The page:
GILREATH v. HEAD

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United States Court of Appeals,Eleventh Circuit.

Fred Marion GILREATH, Jr., Petitioner-Appellant, v. Frederick J. HEAD, Respondent-Appellee.

No. 97-8500.

Decided: December 01, 2000

Before TJOFLAT, EDMONDSON and BLACK, Circuit Judges. David G. Russell,Nancy H. Baughan, Parker, Hudson, Rainer & Dobbs, LLP, Atlanta, GA, for Petitioner-Appellant. Mary Beth Westmoreland, Paula Khristian Smith, State of Georgia Law Dept., Atlanta, GA, for Respondent-Appellee.

Petitioner, Fred Marion Gilreath, Jr., was convicted of two murders and sentenced to death by a Georgia court.1  Petitioner brought this habeas petition in federal district court, pursuant to 28 U.S.C. § 2254, challenging his convictions and sentence on several grounds.   Among other things, Petitioner alleged that he received ineffective assistance of counsel at sentencing because his trial counsel failed to present mitigating evidence.   The district court rejected Petitioner's claims and denied relief.   We affirm.2

I.

A.

In May 1979, after twelve years of marriage, Petitioner and Linda Gilreath separated.   After the separation, Petitioner remained in the Gilreaths' home;  and Linda stayed in her mother's home.   On the afternoon of 11 May 1979, Linda-accompanied by her father, Gerritt Van Leeuwen 3 -returned to the Gilreaths' home to retrieve some personal belongings.   Linda and her father drove to the Gilreaths' home in a blue Plymouth.

Later that afternoon, police officers discovered the bodies of Linda and her father inside the Gilreaths' home.   Linda had been shot five times with a .30-30 caliber rifle and once in the face with a .12 gauge shotgun.   Linda's father had been shot once with a .30-30 caliber rifle, once with a .12 gauge shotgun, and twice with a .22 caliber rifle.   Both bodies were covered in gasoline.   When the police officers arrived at the Gilreaths' home, they did not see Petitioner or the blue Plymouth.

That night, police officers located Petitioner in North Carolina and arrested him.   Petitioner was driving the blue Plymouth.   Inside the car, officers found a box of .22 caliber ammunition.   And, at Petitioner's cabin in North Carolina, officers found several shotgun shell cases, .30-30 caliber cartridge cases, and .22 caliber cartridge cases.   Ballistics tests later linked the cases found at Petitioner's cabin to the murder weapons.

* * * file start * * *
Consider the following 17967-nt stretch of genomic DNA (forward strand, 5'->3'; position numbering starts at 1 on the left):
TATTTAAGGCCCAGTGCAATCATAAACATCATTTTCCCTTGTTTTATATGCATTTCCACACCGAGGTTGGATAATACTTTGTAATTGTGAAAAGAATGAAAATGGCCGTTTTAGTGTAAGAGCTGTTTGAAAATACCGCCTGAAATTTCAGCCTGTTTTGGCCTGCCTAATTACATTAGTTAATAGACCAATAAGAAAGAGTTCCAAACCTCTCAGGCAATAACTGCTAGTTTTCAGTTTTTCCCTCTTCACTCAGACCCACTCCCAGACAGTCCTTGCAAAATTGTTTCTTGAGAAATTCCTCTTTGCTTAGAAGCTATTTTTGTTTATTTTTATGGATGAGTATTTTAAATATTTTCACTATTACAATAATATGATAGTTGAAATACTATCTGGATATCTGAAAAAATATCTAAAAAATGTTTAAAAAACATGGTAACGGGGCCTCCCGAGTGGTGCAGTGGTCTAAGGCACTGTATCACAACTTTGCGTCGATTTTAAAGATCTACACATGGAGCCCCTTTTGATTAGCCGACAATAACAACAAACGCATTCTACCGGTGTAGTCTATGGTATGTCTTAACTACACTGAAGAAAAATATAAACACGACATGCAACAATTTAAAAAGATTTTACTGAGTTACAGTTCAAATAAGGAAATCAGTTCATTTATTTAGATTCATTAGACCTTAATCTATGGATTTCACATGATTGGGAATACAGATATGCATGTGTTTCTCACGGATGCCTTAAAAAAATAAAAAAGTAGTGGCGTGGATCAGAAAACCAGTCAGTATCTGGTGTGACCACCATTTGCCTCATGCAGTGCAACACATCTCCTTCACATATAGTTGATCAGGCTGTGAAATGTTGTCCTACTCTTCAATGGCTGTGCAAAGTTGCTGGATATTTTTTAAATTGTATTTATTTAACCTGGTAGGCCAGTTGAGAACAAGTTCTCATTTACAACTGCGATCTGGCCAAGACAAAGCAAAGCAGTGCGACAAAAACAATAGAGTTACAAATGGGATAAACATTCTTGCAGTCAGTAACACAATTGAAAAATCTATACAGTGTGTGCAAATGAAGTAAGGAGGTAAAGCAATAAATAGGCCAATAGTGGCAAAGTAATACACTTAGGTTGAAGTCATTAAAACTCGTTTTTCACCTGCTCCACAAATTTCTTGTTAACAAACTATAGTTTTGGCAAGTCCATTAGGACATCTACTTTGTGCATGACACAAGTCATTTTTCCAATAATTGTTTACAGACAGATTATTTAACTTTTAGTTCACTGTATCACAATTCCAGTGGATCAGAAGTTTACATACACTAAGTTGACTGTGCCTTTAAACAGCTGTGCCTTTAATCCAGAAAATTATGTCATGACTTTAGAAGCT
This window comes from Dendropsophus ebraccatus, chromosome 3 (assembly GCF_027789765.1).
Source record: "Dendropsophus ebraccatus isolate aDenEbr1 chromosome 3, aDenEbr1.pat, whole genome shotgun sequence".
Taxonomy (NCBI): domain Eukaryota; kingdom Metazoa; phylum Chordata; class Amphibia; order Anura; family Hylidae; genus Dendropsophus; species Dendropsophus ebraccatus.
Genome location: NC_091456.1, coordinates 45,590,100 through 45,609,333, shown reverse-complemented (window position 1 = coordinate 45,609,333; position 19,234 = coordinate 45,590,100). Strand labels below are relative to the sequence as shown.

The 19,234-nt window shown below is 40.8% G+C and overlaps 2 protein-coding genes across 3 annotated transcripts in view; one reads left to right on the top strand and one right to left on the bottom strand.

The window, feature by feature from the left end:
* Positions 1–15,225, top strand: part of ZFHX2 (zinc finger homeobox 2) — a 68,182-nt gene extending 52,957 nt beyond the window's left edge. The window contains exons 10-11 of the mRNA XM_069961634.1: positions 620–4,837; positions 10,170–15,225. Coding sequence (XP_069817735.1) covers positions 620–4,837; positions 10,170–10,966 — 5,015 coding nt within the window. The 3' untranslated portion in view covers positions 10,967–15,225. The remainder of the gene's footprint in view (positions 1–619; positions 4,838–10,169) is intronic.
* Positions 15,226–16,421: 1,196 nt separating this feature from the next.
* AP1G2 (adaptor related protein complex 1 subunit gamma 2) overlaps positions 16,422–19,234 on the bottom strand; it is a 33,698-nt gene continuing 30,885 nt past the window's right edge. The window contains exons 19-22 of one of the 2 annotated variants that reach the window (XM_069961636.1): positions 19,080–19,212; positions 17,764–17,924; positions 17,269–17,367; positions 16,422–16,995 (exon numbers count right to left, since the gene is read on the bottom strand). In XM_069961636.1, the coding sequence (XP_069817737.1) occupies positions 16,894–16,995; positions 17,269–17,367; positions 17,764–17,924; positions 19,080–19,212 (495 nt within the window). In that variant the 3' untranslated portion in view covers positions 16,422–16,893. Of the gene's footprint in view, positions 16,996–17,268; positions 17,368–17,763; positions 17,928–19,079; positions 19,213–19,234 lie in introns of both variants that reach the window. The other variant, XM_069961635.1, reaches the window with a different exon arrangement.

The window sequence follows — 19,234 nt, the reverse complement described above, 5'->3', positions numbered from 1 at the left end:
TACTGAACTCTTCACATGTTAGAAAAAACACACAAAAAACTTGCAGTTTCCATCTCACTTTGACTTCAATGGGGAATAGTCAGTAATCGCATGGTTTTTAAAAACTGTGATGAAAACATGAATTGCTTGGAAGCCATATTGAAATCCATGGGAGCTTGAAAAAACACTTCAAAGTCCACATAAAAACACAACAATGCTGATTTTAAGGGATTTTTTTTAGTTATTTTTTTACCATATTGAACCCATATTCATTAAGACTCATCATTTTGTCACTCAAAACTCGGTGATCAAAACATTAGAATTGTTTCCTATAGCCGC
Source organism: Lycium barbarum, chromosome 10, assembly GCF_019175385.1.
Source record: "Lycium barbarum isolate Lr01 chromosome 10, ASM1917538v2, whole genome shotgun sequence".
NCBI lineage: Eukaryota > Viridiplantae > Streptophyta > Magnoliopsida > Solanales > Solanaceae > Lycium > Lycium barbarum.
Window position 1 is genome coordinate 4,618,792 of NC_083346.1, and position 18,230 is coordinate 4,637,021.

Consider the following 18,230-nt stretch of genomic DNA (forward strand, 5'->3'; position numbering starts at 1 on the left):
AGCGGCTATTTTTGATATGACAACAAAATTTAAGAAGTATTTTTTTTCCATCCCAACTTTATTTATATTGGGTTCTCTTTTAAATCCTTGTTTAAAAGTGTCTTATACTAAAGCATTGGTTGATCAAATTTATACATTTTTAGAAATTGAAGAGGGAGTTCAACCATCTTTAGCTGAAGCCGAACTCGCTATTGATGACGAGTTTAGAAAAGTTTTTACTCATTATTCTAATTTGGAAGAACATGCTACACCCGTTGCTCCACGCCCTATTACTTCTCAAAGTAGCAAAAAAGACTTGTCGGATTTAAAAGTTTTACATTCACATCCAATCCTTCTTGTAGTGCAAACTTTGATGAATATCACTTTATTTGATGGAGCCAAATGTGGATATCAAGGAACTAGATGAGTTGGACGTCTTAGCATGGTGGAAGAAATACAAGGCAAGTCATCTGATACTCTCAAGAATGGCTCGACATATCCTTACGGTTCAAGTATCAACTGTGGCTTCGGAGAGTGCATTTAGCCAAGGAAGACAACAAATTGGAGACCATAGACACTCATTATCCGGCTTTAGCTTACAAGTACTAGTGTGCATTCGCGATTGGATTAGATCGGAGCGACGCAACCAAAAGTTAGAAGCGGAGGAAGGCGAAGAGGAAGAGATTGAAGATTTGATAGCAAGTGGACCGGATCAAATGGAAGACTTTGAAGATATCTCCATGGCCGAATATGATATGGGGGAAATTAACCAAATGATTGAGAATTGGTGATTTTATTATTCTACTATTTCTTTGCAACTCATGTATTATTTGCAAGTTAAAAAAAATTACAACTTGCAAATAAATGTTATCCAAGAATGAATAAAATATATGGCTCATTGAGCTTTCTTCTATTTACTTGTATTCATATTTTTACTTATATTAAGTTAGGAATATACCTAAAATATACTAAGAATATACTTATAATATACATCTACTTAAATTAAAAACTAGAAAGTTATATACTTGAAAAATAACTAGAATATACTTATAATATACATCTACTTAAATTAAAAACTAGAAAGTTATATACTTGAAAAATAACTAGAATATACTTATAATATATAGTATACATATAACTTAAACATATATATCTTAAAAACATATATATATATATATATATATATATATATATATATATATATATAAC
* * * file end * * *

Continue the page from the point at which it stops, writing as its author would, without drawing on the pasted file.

B.

A grand jury indicted Petitioner for the murders of Linda Gilreath and Gerritt Van Leeuwen.   Thereafter, the State filed a notice of intent to seek the death penalty.   The State identified three aggravating circumstances to support the death penalty.4

Petitioner retained Atlanta lawyer Tyrus R. Atkinson, Jr. (“trial counsel”) as defense counsel.   Petitioner told trial counsel that Petitioner was innocent of the two murders.   Trial counsel accordingly prepared a vigorous defense for the guilt phase of Petitioner's trial.5

Trial counsel also prepared for the sentencing phase of trial.   Trial counsel spoke with Petitioner before trial about capital sentencing and about mitigating evidence.   Petitioner identified several potential witnesses-Petitioner's relatives, friends, and coworkers-who could testify about Petitioner's character, his past, his problems with alcohol, and his mental condition.6  Trial counsel obtained Petitioner's military service, medical, and mental health records.   Trial counsel also retained mental-health professionals to examine Petitioner.   And, trial counsel entertained the prospect of calling Petitioner himself to testify at sentencing.   Trial counsel, before trial began, anticipated presenting at least some of this mitigating evidence at sentencing.

At some point, however, Petitioner changed his mind about presenting mitigating evidence at sentencing.   During the guilt phase of trial, Petitioner instructed trial counsel to present no mitigating evidence at sentencing.

Trial counsel attempted to persuade Petitioner to allow the presentation of mitigating evidence.   Trial counsel, from time to time, spoke with Petitioner during trial about mitigating evidence.   And, after the jury retired for guilt-phase deliberations, trial counsel met with Petitioner in private to discuss mitigating evidence some more.   At this meeting, trial counsel reminded Petitioner that mitigating evidence of Petitioner's mental condition and of Petitioner's alcoholism was available for sentencing.   But, Petitioner refused to reconsider his instructions to trial counsel.   To confirm Petitioner's wishes, trial counsel had Petitioner sign a document instructing trial counsel to present no mitigating evidence.7